Lungs are sacks of tissue located just below the rib cage and above the diaphragm. They are an important part of the respiratory system and waste management for the body. A person’s lungs are not the same size. The right lung is a little wider than the left lung, but it is also shorter. Typically, a man’s lungs can hold more air than a woman’s. At rest, a man’s lungs can hold around 750 cubic centimetres (about 1.5 pints) of air, while a woman’s can hold around 285 to 393 cc (0.6 to 0.8 pints) of air.
Function of lungs
The right lung is divided into three different sections, called lobes. The left lung has just two lobes. The lobes are made of sponge-like tissue that is surrounded by a membrane called pleura, which separates the lungs from the chest wall. Each lung half has its own pleura sack. This is why, when one lung is punctured, the other can go on working. The lungs are like bellows. When they expand, they pull air into the body. When they compress, they expel carbon dioxide, a waste gas that bodies produce. Lungs do not have muscles to pump air in and out, though. The diaphragm and rib cage essentially pump the lungs.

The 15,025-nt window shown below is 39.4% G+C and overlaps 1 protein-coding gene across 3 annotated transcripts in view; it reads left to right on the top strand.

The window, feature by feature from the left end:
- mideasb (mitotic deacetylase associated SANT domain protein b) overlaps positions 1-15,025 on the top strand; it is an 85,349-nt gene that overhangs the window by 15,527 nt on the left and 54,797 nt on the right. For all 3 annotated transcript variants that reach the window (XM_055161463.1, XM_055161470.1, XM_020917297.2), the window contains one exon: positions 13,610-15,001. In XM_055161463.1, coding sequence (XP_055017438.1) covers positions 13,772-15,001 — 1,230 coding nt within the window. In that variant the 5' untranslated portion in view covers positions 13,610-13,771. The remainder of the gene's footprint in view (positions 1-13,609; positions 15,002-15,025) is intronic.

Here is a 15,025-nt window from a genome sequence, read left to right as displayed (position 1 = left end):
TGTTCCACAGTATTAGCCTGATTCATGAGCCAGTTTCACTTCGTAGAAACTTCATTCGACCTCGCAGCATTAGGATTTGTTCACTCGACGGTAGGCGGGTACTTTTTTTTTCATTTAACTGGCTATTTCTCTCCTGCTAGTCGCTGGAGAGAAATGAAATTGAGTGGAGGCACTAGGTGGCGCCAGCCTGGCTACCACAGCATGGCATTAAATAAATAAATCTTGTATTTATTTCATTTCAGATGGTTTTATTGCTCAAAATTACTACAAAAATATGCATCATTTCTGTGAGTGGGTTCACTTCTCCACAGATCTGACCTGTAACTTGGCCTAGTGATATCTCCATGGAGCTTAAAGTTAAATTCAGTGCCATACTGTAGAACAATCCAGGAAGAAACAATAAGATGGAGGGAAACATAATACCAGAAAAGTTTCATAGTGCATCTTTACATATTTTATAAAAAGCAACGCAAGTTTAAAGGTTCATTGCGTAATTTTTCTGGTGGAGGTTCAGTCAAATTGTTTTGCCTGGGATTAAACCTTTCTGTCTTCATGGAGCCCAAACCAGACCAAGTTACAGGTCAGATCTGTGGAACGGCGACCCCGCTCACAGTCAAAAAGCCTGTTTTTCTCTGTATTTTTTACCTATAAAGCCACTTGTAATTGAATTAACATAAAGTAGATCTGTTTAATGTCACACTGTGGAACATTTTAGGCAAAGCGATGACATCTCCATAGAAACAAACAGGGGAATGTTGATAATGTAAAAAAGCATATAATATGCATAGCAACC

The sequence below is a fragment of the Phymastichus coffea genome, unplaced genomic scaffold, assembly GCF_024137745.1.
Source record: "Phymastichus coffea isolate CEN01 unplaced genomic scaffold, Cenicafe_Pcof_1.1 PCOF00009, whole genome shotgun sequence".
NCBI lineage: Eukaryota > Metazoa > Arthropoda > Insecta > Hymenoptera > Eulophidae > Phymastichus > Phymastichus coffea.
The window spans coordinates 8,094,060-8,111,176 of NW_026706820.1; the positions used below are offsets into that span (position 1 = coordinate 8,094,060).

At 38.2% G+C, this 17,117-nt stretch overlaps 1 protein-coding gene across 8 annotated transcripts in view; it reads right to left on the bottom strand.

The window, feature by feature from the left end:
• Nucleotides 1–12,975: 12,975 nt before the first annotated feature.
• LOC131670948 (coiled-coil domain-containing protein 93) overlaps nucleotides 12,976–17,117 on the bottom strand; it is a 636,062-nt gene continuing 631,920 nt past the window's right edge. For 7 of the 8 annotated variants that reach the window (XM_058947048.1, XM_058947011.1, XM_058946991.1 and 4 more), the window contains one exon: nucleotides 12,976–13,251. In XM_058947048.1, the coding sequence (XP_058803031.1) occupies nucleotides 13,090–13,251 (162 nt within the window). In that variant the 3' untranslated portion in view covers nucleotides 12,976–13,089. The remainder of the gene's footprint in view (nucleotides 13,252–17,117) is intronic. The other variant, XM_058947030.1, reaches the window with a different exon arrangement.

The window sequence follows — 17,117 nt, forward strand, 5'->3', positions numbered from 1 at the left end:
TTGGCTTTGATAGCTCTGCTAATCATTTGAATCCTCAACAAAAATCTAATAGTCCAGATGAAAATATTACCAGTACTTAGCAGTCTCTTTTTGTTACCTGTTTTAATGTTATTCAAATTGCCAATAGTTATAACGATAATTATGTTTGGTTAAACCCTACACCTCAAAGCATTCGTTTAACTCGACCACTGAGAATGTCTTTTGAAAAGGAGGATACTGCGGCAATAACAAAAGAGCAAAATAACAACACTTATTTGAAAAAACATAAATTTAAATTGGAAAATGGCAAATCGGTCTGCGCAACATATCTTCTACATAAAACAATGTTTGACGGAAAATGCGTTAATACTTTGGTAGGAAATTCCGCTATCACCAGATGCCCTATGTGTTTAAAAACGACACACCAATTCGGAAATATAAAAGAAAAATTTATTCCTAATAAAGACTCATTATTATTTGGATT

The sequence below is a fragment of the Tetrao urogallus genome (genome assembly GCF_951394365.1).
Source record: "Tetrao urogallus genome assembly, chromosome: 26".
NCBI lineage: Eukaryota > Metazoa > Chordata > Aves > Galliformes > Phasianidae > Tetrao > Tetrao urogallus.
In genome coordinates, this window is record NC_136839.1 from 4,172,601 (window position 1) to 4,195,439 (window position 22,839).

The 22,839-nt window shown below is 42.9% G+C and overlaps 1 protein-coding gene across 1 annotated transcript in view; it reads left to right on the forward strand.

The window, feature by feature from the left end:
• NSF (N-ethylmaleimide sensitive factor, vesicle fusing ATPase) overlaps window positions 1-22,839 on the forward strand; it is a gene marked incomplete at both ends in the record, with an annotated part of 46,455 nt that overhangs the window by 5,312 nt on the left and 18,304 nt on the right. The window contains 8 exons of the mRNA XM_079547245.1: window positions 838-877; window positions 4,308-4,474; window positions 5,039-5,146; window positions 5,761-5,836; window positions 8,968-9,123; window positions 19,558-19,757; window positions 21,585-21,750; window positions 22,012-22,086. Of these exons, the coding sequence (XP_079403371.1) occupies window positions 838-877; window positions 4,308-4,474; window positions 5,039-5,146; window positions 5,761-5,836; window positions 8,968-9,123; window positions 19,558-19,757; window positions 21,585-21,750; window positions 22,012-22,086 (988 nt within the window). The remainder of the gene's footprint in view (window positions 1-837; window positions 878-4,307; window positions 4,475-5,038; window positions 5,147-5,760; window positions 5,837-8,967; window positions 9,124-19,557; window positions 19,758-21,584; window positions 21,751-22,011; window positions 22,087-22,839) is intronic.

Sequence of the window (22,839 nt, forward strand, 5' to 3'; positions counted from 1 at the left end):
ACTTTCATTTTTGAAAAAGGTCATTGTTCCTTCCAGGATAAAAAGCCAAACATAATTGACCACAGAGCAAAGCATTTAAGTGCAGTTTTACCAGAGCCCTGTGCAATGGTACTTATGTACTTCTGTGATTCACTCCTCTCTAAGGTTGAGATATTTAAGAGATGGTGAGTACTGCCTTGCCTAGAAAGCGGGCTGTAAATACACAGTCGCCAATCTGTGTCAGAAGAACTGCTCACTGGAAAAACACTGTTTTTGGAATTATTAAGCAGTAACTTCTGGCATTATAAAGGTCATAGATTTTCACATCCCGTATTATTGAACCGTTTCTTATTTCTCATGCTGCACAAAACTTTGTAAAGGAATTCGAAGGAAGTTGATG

Diseases affecting lungs
- Asthma, which is a reactive airway disease
- Lung cancer is cancer that originates in the lungs.
- Chronic obstructive pulmonary disease (COPD) is long-term lung disease
- Lung infections, such as bronchitis or pneumonia, are usually caused by viruses,